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Rethinking career and competition: Australian culture, respect for native tribes make an impression on Andrew Melissas

A Mundy scholar essay
Wednesday, August 24, 2016
Civil engineering undergrad Andrew Melissas diving at the Great Barrier Reef during his semester studying abroad in Australia. (Photo Courtesy: Andrew Melissas)
Civil engineering undergrad Andrew Melissas diving at the Great Barrier Reef during his semester studying abroad in Australia. (Photo Courtesy: Andrew Melissas)
 

Civil engineering undergraduate Andrew Melissas spent his spring semester studying at the University of New South Wales in Sydney, Australia, with support from the Joe S. Mundy Global Learning Endowment. He calls that time “the best four months of my life.”

The semester included trips throughout the region — Fiji, New Zealand, the Great Barrier Reef, among them. It also changed Melissas plans for his career, as he notes below.

This is part of an ongoing series of essays from across the globe written by civil and environmental engineering students who have traveled abroad with the support of the Mundy fund.

I decided to study abroad in the hopes that I could share my Greek culture and in turn learn more about the culture of Australia and the Aboriginal culture. No sooner had I arrived in Sydney than an opportunity to experience the latter presented itself.

At the official welcome ceremony for international students at the University of New South Wales, a group of Aborigines of the Cadigal tribe performed a traditional welcome dance. Immediately afterward, the dancers asked for volunteers to come onstage and join them to learn a dance that honored the native birds of the region. Of course I volunteered:

One of the customs that made an impression on me was how every public speaker opened his or her speech by recognizing the ancestors upon whose land we had gathered in a statement known as the Acknowledgement of Country:

“I would like to acknowledge the Cadigal people who are the traditional custodians of this land. I would also like to pay respect to the elders past and present of the Cadigal nation and extend that respect to other Aboriginal people present.”

Andrew Melissas hikes the Franz Josef Glacier in New Zealand during his spring semester study abroad. (Photo Courtesy: Andrew Melissas)
Andrew Melissas hikes the Franz Josef Glacier in New Zealand during his spring semester study abroad. (Photo Courtesy: Andrew Melissas)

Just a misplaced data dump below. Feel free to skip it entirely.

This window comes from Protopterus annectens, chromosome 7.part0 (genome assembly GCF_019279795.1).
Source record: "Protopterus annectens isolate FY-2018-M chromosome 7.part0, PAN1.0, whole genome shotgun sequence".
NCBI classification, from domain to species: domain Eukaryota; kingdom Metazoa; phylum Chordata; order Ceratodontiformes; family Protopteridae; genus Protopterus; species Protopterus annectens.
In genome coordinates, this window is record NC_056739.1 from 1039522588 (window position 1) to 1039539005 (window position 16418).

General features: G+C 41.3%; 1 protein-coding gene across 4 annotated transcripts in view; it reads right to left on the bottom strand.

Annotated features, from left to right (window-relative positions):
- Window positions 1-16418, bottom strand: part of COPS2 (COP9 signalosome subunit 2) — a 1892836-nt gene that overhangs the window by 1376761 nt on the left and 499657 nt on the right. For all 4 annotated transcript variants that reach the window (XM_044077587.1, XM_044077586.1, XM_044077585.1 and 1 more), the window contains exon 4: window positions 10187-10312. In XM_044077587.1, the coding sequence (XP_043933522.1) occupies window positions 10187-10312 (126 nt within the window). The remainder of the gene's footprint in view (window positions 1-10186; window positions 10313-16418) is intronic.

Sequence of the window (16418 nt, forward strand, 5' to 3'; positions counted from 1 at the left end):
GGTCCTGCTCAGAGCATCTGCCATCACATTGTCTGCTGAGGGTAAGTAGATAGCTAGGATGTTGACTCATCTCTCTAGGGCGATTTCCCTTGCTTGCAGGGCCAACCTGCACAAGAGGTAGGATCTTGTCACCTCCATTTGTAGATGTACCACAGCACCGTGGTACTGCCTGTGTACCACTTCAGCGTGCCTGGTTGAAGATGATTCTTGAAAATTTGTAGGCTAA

I appreciated what was being done, that the Aborigines were being recognized as the traditional owners of the land. However, it did not feel like enough to undo centuries of mistreatment. To be fair, most Australian students I spoke to agreed that the Aborigines had been treated unfairly. It makes me wonder if Americans could or should do a similar Acknowledgement of Country to pay respects to the American Indians of our country.

While we were both once colonies of the British Empire, there are several marked distinctions between American and Australian culture, which I found fascinating. Keep in mind that many Australians are fascinated with America; it is our television shows that are broadcast into their homes and our movies that they pay to go see in the theaters and our music that plays over the radio. Still, the two major differences in the societies were the Tall Poppy Syndrome and the Underdog Mentality, the study abroad department at UNSW informed me.

In stark contrast to rugged American individualism and self-reliance, the Tall Poppy Syndrome exists in Australian culture. Similar to how a plant will be trimmed down if it outgrows its neighbors, it is frowned upon in Australian culture if one’s achievements elevate him or her above their peers. As a result, in my living community I witnessed an absence of the elitism that is present in many American schools. The athletes, the musicians, the artists, the scholastically focused, and the partiers all flowed seamlessly from one group to another. In short, everyone talked to and tolerated everyone else. There was not one single group of “cool kids” who considered themselves better than everyone else.

Andrew Melissas at the University of New South Wales in Sydney, Australia, where he spent the spring 2016 semester with support from the Joe S. Mundy Global Learning Endowment. (Photo Courtesy: Andrew Melissas)
Andrew Melissas at the University of New South Wales in Sydney, Australia, where he spent the spring 2016 semester with support from the Joe S. Mundy Global Learning Endowment. (Photo Courtesy: Andrew Melissas)

The harmonious trend applied to academics as well. Whereas in America, there is a competition to earn the best grades or the best internship or the best research paper, Australians did not seem the least bit interested in competing with one another about grades or any other matter. On the rugby pitch, even after a hard fought match, both sides would make their way to the nearest pub to enjoy the local taps together. No phrase best sums up this attitude than the iconic, “No worries, mate.”

With the Underdog Mentality, there was no swaggering confidence that other cultures attribute to Americans. In place of bravado, there was a willingness to give one’s best, no matter the outcome.

It came as a surprise to me then, that I found I preferred the company of Australians to Americans, even though I am one of the most competitive and confident people I know. Nonetheless, not a day goes by that I do not wish I were back there.

The Mundy Endowment has changed my future goals such that, upon graduation, I plan work in Australia for a few years as a civil engineer. I loved my experience so much that I cannot imagine not going back.